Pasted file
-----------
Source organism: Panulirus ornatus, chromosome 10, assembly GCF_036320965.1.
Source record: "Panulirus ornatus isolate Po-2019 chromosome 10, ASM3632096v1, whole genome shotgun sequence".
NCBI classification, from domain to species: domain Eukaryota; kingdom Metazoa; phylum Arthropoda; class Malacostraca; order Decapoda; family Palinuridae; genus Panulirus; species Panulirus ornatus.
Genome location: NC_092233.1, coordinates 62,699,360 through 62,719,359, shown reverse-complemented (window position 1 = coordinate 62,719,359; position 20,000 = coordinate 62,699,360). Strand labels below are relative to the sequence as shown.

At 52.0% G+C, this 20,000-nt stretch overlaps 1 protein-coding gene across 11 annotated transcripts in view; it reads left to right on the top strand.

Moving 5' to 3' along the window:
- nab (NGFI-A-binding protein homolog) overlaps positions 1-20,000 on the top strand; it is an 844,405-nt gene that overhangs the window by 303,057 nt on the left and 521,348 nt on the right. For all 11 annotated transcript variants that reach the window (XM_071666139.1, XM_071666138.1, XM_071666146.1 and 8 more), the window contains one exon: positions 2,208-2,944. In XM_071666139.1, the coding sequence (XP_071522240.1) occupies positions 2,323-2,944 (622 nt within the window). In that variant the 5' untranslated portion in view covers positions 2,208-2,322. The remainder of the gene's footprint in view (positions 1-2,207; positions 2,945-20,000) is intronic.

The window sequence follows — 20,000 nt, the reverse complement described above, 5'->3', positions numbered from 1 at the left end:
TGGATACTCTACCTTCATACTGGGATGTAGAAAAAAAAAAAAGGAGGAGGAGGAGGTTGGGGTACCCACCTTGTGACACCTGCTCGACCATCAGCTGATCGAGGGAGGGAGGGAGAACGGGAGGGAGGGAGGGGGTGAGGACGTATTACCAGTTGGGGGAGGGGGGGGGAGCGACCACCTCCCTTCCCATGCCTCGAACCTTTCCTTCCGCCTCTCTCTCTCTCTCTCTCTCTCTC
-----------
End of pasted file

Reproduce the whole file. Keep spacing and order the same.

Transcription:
Source organism: Panulirus ornatus, chromosome 10, assembly GCF_036320965.1.
Source record: "Panulirus ornatus isolate Po-2019 chromosome 10, ASM3632096v1, whole genome shotgun sequence".
NCBI classification, from domain to species: domain Eukaryota; kingdom Metazoa; phylum Arthropoda; class Malacostraca; order Decapoda; family Palinuridae; genus Panulirus; species Panulirus ornatus.
Genome location: NC_092233.1, coordinates 62,699,360 through 62,719,359, shown reverse-complemented (window position 1 = coordinate 62,719,359; position 20,000 = coordinate 62,699,360). Strand labels below are relative to the sequence as shown.

At 52.0% G+C, this 20,000-nt stretch overlaps 1 protein-coding gene across 11 annotated transcripts in view; it reads left to right on the top strand.

Moving 5' to 3' along the window:
- nab (NGFI-A-binding protein homolog) overlaps positions 1-20,000 on the top strand; it is an 844,405-nt gene that overhangs the window by 303,057 nt on the left and 521,348 nt on the right. For all 11 annotated transcript variants that reach the window (XM_071666139.1, XM_071666138.1, XM_071666146.1 and 8 more), the window contains one exon: positions 2,208-2,944. In XM_071666139.1, the coding sequence (XP_071522240.1) occupies positions 2,323-2,944 (622 nt within the window). In that variant the 5' untranslated portion in view covers positions 2,208-2,322. The remainder of the gene's footprint in view (positions 1-2,207; positions 2,945-20,000) is intronic.

The window sequence follows — 20,000 nt, the reverse complement described above, 5'->3', positions numbered from 1 at the left end:
TGGATACTCTACCTTCATACTGGGATGTAGAAAAAAAAAAAAGGAGGAGGAGGAGGTTGGGGTACCCACCTTGTGACACCTGCTCGACCATCAGCTGATCGAGGGAGGGAGGGAGAACGGGAGGGAGGGAGGGGGTGAGGACGTATTACCAGTTGGGGGAGGGGGGGGGAGCGACCACCTCCCTTCCCATGCCTCGAACCTTTCCTTCCGCCTCTCTCTCTCTCTCTCTCTCTCTC